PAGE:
Is Factor X Deficiency?
Factor X deficiency, also called Stuart-Prower factor deficiency,
is a condition caused by not having enough of the protein known as factor X in
your blood. Factor X plays a role in blood clotting, also called coagulation,
which helps you to stop bleeding. Known as coagulation factors, several crucial
proteins, including factor X, are involved in helping the blood to clot. If you
are missing one or do not have enough, there is a greater chance that you will
continue bleeding once you start.
The disorder may be passed down in families through genes (inherited
factor X deficiency) but can also be caused by certain medications or another
medical condition (acquired factor X deficiency). Inherited factor X deficiency
cannot be cured. Treatment may involve getting transfusions to add clotting
factors to your blood. To treat acquired factor X deficiency, your doctor will
adjust or change your medication or address your underlying condition.
The outlook is generally good, but sometimes severe bleeding can
Are the Symptoms of Factor X Deficiency?
Factor X deficiency can be mild or severe, depending on how much
of the protein your blood contains.
Symptoms of mild factor X deficiency may include:
- bruising easily
- bleeding from the mouth
- excessive bleeding during or after trauma or
More severe cases of the disorder often involve spontaneous
episodes of both internal and external bleeding. Symptoms may include:
- joint bleeding
- muscle bleeding
- gastrointestinal bleeding
- hematomas (masses of clotted blood that form
when a blood vessel breaks)
Very serious symptoms that are possible include:
- spontaneous bleeding in the brain
- bleeding into the spinal cord
Women with the deficiency may experience heavy bleeding during
menstruation (periods). Factor X-deficient women who become pregnant are at
high risk for miscarriage during the first trimester and severe bleeding during
and after delivery.
Factor X Deficiency and Newborns
Babies born with inherited factor X deficiency may have symptoms
such as excess bleeding at the site of the umbilical stump. Boys may bleed for
longer than normal following circumcision. Some babies are born with a vitamin
K deficiency, which may cause similar symptoms. This can usually be treated
with a single vitamin K shot.
Are the Causes of Factor X Deficiency?
Factor X deficiency is generally classified by what causes it.
Inherited Factor X Deficiency
Inherited factor X deficiency is very rare. An inherited disorder
is passed down from parents to children through genes. This type of factor X
deficiency occurs when one of the genes is defective. The risk of parents
giving it to their child is the same for both male and female children. The
inherited type is estimated to occur in about one of every 500,000 people.
Acquired Factor X Deficiency
Acquired factor X deficiency is more common. You can get acquired
factor X deficiency from a deficiency in vitamin K. Your body needs vitamin K
to produce coagulation factors. Certain medications that inhibit clotting in
the blood and blood vessels, such as warfarin or Coumadin, can also cause
acquired factor X deficiency. These medications are called anticoagulants.
Other illnesses that may result in acquired factor X deficiency
include severe liver disease and amyloidosis. Amyloidosis is a disorder in
which abnormal protein buildup causes poor function in your tissues and organs.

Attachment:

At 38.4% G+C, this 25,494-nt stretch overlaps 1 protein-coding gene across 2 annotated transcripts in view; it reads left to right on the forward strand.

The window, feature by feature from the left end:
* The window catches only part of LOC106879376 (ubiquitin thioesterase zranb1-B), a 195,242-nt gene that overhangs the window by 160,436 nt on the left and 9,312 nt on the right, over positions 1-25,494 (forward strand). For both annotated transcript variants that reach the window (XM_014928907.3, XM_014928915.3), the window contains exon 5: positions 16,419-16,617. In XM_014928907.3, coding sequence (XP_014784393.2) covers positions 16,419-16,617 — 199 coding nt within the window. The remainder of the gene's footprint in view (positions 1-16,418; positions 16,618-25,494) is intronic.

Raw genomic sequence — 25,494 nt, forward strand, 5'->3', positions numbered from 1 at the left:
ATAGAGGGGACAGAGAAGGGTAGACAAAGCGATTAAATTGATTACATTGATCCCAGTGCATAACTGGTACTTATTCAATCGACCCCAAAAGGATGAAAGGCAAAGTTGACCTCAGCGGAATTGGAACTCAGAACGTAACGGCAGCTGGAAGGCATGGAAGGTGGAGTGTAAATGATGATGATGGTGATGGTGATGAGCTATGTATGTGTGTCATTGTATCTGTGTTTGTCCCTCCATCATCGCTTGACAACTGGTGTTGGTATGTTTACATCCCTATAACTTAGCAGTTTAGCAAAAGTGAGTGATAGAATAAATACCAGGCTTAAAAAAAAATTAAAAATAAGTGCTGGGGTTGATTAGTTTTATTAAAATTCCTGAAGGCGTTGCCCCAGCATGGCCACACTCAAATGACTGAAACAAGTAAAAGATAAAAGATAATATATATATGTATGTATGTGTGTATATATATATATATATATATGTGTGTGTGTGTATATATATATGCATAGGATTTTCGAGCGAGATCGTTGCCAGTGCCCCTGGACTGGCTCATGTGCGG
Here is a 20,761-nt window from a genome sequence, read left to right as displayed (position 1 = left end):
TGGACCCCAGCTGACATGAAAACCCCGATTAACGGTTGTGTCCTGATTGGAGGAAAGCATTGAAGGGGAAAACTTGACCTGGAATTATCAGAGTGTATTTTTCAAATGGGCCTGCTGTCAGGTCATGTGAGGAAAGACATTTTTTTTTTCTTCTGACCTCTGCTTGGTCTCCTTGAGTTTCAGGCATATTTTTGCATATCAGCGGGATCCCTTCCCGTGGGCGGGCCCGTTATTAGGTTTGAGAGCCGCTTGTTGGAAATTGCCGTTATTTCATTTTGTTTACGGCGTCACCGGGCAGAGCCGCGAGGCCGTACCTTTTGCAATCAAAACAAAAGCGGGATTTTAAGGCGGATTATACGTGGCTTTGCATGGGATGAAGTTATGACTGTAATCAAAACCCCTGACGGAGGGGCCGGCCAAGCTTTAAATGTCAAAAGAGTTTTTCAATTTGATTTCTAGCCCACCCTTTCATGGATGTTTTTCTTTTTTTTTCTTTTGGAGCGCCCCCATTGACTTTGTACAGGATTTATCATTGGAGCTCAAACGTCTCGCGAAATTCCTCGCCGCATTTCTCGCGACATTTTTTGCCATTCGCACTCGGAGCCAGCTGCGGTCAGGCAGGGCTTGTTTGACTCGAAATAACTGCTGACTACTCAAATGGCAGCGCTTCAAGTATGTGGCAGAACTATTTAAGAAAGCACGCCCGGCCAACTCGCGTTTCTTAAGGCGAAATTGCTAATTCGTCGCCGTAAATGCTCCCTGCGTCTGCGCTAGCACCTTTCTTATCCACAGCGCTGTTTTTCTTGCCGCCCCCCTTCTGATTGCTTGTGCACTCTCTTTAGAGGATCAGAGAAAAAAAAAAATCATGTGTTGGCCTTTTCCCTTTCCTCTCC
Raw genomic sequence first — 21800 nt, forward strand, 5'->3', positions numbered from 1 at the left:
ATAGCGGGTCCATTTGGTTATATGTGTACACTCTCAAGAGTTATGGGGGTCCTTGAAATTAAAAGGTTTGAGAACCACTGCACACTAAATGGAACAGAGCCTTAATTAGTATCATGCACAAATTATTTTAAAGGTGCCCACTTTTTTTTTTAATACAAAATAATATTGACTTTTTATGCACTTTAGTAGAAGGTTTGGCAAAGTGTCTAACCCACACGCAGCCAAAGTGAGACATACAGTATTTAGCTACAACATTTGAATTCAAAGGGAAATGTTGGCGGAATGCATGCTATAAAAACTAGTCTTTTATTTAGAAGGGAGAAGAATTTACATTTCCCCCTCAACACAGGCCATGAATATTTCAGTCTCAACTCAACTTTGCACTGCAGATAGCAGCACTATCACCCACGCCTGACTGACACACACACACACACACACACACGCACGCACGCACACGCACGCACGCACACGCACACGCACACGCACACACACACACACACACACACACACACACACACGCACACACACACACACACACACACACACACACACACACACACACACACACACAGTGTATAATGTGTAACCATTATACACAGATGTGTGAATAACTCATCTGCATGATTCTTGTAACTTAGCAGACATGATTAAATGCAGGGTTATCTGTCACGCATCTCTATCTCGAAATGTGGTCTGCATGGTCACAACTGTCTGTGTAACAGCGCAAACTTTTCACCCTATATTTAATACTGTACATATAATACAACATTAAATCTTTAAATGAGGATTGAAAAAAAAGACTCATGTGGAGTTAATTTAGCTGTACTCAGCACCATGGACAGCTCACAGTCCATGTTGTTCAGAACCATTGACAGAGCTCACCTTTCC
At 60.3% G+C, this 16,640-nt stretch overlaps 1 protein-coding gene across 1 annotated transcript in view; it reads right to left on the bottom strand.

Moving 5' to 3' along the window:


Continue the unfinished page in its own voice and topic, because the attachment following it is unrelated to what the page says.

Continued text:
The cause of amyloidosis is unknown.
Is Factor X Deficiency Diagnosed?
Factor X deficiency is diagnosed through a blood test called a
factor X assay. The test measures the activity of factor X in your blood. Tell
your doctor if you are taking any medications or have any other diseases or
conditions before taking this test.
Your doctor may order other tests that are not specific to factor
X but measure the time it takes for your blood to clot. These include:
- prothrombin time
(PT) test, which determines how long it takes plasma (the liquid part of
blood) to clot. It measures the response of some of the coagulation factors,
including factor X.
thromboplastin time, which also determines clotting time but measures the
response of the other coagulation factors not covered by a PT test. The two
tests are often done together.
- thrombin time,
which evaluates how long it takes for two specific coagulation factors (thrombin
and fibrinogen) to interact and form a clot.
These tests are used to determine if your bleeding is caused by
problems with clotting. They are often used in combination to monitor patients
taking blood-thinning medications such as warfarin.
Is Factor X Deficiency Treated?
Managing and treating inherited factor X deficiency involves
blood infusions of plasma or a concentrate of clotting factors.
In October 2015, the U.S.
Food and Drug Administration approved a factor X concentrate called
Coagadex. This drug is specifically meant to treat people who have inherited
factor X deficiency. It is the first coagulation factor replacement therapy
available, and it increases the limited treatment options that are available
for people with this condition.
If you have acquired factor X deficiency, your doctor will design
your treatment plan around the underlying condition that is causing the factor
Some conditions that cause factor X deficiency, such as a vitamin
K deficiency, can be treated with vitamin supplements. Other conditions, such
as amyloidosis, have no cure. The goal of your treatment is to manage your
Can Be Expected Over Time?
If the condition is caused by another disease, the outlook for
acquired factor X deficiency will depend on treatment for that particular
disease. People with amyloidosis may need surgery to take out their spleen.
In some cases, sudden or severe bleeding can occur despite
treatment. Women who wish to become pregnant should be aware of the risks of
miscarriage and severe bleeding during delivery and after the baby is born.